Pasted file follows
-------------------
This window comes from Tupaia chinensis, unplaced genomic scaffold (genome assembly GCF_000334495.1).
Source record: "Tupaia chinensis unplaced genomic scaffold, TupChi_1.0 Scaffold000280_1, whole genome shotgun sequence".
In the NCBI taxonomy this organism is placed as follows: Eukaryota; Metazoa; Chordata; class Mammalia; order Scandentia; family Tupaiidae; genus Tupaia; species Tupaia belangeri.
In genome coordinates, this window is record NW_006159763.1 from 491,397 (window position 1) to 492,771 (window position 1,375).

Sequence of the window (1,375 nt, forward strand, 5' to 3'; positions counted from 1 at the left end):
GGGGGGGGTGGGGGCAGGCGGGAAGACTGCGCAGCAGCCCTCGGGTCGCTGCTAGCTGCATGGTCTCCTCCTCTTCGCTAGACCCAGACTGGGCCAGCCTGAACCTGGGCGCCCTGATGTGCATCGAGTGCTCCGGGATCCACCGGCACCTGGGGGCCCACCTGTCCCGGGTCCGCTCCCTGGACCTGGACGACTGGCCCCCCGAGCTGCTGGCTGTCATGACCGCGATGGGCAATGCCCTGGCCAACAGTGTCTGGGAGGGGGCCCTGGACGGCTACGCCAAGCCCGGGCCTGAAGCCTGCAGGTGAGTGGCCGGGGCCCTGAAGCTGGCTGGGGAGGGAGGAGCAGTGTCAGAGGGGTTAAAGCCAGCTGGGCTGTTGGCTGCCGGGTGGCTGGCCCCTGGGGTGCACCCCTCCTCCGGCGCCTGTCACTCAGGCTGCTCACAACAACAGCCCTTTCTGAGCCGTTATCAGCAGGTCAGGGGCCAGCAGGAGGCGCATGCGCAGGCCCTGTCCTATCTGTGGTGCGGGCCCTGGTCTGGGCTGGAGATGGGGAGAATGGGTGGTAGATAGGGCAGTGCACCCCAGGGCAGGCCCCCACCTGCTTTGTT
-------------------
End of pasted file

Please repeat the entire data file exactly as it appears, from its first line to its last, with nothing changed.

This window comes from Tupaia chinensis, unplaced genomic scaffold (genome assembly GCF_000334495.1).
Source record: "Tupaia chinensis unplaced genomic scaffold, TupChi_1.0 Scaffold000280_1, whole genome shotgun sequence".
In the NCBI taxonomy this organism is placed as follows: Eukaryota; Metazoa; Chordata; class Mammalia; order Scandentia; family Tupaiidae; genus Tupaia; species Tupaia belangeri.
In genome coordinates, this window is record NW_006159763.1 from 491,397 (window position 1) to 492,771 (window position 1,375).

Sequence of the window (1,375 nt, forward strand, 5' to 3'; positions counted from 1 at the left end):
GGGGGGGGTGGGGGCAGGCGGGAAGACTGCGCAGCAGCCCTCGGGTCGCTGCTAGCTGCATGGTCTCCTCCTCTTCGCTAGACCCAGACTGGGCCAGCCTGAACCTGGGCGCCCTGATGTGCATCGAGTGCTCCGGGATCCACCGGCACCTGGGGGCCCACCTGTCCCGGGTCCGCTCCCTGGACCTGGACGACTGGCCCCCCGAGCTGCTGGCTGTCATGACCGCGATGGGCAATGCCCTGGCCAACAGTGTCTGGGAGGGGGCCCTGGACGGCTACGCCAAGCCCGGGCCTGAAGCCTGCAGGTGAGTGGCCGGGGCCCTGAAGCTGGCTGGGGAGGGAGGAGCAGTGTCAGAGGGGTTAAAGCCAGCTGGGCTGTTGGCTGCCGGGTGGCTGGCCCCTGGGGTGCACCCCTCCTCCGGCGCCTGTCACTCAGGCTGCTCACAACAACAGCCCTTTCTGAGCCGTTATCAGCAGGTCAGGGGCCAGCAGGAGGCGCATGCGCAGGCCCTGTCCTATCTGTGGTGCGGGCCCTGGTCTGGGCTGGAGATGGGGAGAATGGGTGGTAGATAGGGCAGTGCACCCCAGGGCAGGCCCCCACCTGCTTTGTT